On U.S. 2, east of Escanaba, in a patch of field that holds an old railroad car and a pick-up truck, this big old bird stands waiting.

We see the bird every time we pass this way but this time we stop. You see, I’ve made that mistake before. Thinking that I can always take a picture next time, telling myself that things can be real in my mind and that should be enough. I saw a wolf once on this same road but didn’t take a photo because it seemed cheap and time-wasting to do but now I wish I had a picture of that wolf padding down the shoulder of the road at dusk, barely visible but so importantly present. I don’t believe myself when I tell the story because I don’t have a photo.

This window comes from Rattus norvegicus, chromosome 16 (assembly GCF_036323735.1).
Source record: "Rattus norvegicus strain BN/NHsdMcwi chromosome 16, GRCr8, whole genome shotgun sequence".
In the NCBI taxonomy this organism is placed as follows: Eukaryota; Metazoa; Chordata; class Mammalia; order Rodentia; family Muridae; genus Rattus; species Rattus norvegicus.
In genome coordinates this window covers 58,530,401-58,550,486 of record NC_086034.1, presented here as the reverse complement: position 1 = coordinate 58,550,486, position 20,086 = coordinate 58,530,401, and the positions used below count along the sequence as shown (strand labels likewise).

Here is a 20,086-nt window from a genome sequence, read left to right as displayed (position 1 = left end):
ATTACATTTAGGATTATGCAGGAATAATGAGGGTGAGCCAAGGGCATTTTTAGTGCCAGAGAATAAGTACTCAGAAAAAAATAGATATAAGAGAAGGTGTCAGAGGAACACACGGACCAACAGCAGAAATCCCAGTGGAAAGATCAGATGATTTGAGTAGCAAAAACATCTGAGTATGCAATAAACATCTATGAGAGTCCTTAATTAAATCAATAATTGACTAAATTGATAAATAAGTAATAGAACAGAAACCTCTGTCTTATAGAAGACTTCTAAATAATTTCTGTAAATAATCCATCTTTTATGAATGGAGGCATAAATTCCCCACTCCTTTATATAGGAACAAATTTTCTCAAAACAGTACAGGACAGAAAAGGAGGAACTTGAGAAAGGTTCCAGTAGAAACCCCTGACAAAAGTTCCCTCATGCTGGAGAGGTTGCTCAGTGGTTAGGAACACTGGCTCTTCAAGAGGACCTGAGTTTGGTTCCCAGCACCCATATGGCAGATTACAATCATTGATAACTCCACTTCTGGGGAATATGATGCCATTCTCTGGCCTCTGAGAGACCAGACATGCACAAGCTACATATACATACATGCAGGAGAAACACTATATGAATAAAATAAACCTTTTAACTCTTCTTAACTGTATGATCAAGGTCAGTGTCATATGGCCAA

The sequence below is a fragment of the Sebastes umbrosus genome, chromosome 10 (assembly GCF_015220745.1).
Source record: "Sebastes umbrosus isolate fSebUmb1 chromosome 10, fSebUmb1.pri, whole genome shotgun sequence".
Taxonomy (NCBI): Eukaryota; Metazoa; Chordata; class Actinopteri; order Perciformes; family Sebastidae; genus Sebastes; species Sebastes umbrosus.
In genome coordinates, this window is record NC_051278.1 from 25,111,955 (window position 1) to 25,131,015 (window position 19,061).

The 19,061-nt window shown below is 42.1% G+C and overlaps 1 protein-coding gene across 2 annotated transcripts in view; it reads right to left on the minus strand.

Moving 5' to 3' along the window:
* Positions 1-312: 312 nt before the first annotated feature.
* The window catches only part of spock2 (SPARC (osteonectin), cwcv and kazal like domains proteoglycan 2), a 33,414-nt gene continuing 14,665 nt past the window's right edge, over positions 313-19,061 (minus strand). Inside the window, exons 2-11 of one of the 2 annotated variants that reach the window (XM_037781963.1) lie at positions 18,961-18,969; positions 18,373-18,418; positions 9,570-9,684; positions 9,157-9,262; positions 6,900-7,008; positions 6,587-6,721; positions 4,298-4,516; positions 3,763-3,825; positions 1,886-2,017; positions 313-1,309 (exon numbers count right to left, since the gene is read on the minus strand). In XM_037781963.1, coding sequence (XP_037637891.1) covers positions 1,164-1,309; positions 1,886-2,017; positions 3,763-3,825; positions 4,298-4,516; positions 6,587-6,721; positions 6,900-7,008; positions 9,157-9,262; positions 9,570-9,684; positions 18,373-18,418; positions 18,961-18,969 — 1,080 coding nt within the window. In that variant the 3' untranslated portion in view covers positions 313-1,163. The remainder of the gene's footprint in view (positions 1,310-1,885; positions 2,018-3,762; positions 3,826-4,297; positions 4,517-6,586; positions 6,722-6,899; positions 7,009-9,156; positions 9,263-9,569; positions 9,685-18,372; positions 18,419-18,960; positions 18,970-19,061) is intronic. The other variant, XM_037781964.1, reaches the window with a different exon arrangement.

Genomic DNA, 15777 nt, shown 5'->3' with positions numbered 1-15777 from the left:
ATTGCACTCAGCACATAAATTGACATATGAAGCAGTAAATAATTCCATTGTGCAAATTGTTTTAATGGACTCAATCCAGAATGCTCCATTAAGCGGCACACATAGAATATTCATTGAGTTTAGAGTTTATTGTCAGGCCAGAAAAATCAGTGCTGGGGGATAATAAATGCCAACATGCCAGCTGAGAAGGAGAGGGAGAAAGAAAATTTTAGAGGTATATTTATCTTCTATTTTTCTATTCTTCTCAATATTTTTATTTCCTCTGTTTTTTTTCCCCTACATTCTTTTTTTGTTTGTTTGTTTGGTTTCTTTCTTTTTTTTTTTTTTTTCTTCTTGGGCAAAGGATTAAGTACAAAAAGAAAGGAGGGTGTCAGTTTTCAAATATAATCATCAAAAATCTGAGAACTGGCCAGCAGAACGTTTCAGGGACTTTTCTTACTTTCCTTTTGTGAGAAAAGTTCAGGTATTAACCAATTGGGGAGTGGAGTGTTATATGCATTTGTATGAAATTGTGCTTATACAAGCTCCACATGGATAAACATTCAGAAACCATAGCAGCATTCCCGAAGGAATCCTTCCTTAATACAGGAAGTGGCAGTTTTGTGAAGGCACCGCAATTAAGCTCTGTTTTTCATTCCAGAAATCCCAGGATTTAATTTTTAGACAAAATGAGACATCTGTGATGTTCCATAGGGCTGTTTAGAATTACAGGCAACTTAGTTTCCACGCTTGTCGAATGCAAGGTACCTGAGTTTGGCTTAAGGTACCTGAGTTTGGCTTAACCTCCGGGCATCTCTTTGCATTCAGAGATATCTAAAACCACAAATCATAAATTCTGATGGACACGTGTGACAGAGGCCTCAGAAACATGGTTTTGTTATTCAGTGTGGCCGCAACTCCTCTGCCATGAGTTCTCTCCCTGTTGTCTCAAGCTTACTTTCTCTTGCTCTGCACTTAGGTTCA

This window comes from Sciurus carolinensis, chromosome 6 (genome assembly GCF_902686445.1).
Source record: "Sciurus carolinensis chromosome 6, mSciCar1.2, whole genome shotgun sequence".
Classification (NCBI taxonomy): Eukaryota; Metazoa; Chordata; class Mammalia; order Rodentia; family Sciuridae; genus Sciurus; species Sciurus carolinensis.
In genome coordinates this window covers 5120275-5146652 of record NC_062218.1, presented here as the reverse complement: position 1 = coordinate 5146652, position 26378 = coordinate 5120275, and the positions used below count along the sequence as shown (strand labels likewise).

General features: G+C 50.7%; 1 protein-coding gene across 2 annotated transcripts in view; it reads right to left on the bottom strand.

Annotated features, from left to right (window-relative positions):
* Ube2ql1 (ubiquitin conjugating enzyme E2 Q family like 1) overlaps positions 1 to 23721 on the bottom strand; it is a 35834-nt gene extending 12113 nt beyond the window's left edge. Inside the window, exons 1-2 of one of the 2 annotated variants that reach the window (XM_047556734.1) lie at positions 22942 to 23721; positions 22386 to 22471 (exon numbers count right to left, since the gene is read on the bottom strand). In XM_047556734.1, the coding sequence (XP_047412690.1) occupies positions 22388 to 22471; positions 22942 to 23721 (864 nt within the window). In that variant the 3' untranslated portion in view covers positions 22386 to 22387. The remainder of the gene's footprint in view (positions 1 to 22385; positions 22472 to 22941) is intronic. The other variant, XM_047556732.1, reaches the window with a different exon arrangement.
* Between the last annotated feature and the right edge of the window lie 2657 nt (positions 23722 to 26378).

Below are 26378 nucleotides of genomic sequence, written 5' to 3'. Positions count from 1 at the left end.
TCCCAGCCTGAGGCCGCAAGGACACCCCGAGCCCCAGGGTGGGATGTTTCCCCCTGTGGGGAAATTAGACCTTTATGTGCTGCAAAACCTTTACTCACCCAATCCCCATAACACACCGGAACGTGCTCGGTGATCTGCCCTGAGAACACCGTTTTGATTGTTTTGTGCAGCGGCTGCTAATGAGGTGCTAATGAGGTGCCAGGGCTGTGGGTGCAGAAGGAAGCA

But someone wanted there to be a remarkably big rusty bird standing in a patch of field for passers-by to admire and puzzle over. And that kind of effort warrants us stopping our car, getting out and trying to get the right angle. The bird almost seems alive in its rust and, for the rest of the trip, I think about rust, the color and the oxidation. And I wonder why I love rusty things.

Rusty things have earned something. I think that’s it. They’ve earned our love by sticking around.